Moreover, suppose the user pays credit card bills online. The TG can wait for the user to log in to her credit card provider site and then erase the fraudulent transactions from the provider's report page, using the same one line of JavaScript shown above. The sum total amount remains unchanged, but the fraudulent transaction is not in the list of transactions. Since most consumers do not bother to check the arithmetic on report pages from their bank, the consumer will pay her credit card bill in full and remain unaware that the bill includes a stealthy fraudulent transaction. This behavior is analogous to how root-kits hide themselves by hiding their footprints on the infected system.

The net result of stealth techniques is that the consumer will never know that her machine issued a non-confirmed transaction and will never know that she paid for the transaction.

3 Countermeasures

We discuss three potential mitigation techniques against the stealthy TGs discussed in the previous section. The first two are easy to deploy, but can be defeated. The third approach is the one we advocate. 1. CAPTCHA.

A CAPTCHA on the retailer's checkout page will make it harder for a TG to issue transactions automatically. Retailers, however, balk at this idea since the CAPTCHA complicates the checkout procedure and can reduce conversion rates. There are also security concerns since phishers can hire real people to solve CAPTCHAs. After all, if one can buy a 50 dollar blender for free, it is worth paying 10 cents for someone to manually solve the challenge CAPTCHA. Alternatively, the malware may try to fool the authenticated user into solving the CAPTCHA for a malicious transaction, while the user thinks they are solving the CAPTCHA for some other purpose. Overall, we believe CAPTCHAs cannot defeat a clever TG. 2. Randomized transaction pages.

We mentioned earlier that a stealthy TG can remove its transactions from an online credit card bill, thus hiding its tracks. Credit card providers can make this a little more difficult by presenting the bill as an image or by randomizing the structure of the bill. As a result, it is more difficult for a TG to make surgical changes to the bill.

Figure 3: Confirmation JavaScript on checkout page
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\end{figure*} 3. Transaction confirmation -- a robust defense.

An online merchant can protect itself from TGs by using a confirmation system enabling users to confirm every transaction. The confirmation system should be unobtrusive and easy to use.

Here we propose a simple web-based confirmation system that can be deployed with minimal changes to the web site. The system combines confirmation with the checkout process. On the client-side the system consists of two components:

We briefly describe the confirmation process. The confirmation agent and remote web site share an ephemeral secret key generated by an identity system such as CardSpace during user login. During checkout the remote web site can request transaction confirmation by embedding the simple JavaScript shown in Figure 3 on the checkout page. This script interacts with the untrusted SpyBlock browser extension that relays the transaction details to the confirmation agent. The confirmation agent displays the details to the user and asks the user to confirm the transaction. If the user confirms, the agent sends back a MAC of the transaction details to the browser extension which then forwards the MAC to the remote web site. The web site verifies that the MAC is valid, and if so, fulfills the transaction.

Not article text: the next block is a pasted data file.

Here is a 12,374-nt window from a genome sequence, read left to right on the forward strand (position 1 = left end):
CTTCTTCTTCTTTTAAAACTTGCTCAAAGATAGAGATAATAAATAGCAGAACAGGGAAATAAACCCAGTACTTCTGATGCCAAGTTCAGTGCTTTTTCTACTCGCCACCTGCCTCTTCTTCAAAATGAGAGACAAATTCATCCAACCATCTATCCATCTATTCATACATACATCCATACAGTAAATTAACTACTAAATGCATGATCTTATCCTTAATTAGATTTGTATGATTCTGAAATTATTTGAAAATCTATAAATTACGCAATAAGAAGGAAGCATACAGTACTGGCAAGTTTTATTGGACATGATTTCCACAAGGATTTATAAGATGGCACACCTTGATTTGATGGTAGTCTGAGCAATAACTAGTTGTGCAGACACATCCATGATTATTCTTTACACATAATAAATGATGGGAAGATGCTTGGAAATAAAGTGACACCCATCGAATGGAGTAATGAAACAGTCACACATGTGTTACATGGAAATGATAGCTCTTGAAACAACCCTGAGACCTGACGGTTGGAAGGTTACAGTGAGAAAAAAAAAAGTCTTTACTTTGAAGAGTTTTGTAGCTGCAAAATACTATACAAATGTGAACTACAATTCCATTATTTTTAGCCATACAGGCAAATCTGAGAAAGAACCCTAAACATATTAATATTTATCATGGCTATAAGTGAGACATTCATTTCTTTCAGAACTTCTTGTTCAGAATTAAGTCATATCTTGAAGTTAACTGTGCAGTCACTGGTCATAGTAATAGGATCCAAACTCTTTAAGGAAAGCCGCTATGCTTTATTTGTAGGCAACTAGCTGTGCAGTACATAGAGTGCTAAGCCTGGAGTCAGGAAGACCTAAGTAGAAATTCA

Security relies on two properties. First, the agent's secret key must be isolated from malware. Second, the confirmation dialog must not be obscured by a malware popup to ensure that the user confirms the correct transaction details. Similarly, malware must be prevented from injecting mouse clicks into the agent's dialog. We discuss our prototype implementation in the next section. Note that simply spoofing the confirmation dialog is of no use to the TG since it cannot generate the necessary MAC itself. A non solution.

Clearly, a potential solution to the TG problem is to prevent malware from getting into the browser in the first place. However, the widespread penetration of end-user machines by spyware and bot networks [8] underscores the vulnerability of many of today's machines to malware attacks. We do not expect this to change any time soon.

4 Implementation

Our prototype confirmation system is built on top of the CardSpace identity system in Microsoft's Vista. We could have used other anti-phishing proposals, based on passwords [13,6,7,15] or security tokens [14,9]. CardSpace, however, includes a convenient authentication UI. Although CardSpace has a ``private'' desktop designed for ordinary malware resistance, this desktop may be vulnerable to privileged malware or operating system flaws. We further isolate CardSpace from malware using VMware. CardSpace runs on the host OS while the browser runs in a guest.

The prototype is implemented as a browser extension for Mozilla Firefox. The confirmation agent is implemented as a helper application for CardSpace and runs on the host OS. The agent and the Firefox extension in the guest communicate via network sockets. The agent interacts with the user and with CardSpace to generate the transaction confirmation MACs.

5 Conclusion

Transaction generators are a source of concern for enterprises engaged in online commerce [2]. As stronger authentication systems are deployed, we expect transaction generators to pose an increasing threat. This emerging form of malware hijacks legitimate sessions and generates fraudulent transactions using legitimate credentials, instead of stealing authentication credentials. By operating within the browser, transaction generators can potentially hide their effects by altering the user's view of information provided by any site. Consequently, it is necessary to extend identity systems to include a Transaction Confirmation component. As an example defense, we designed SpyBlock, a browser extension and confirmation agent that provide a simple mechanism for web sites to request confirmation. Our prototype is available at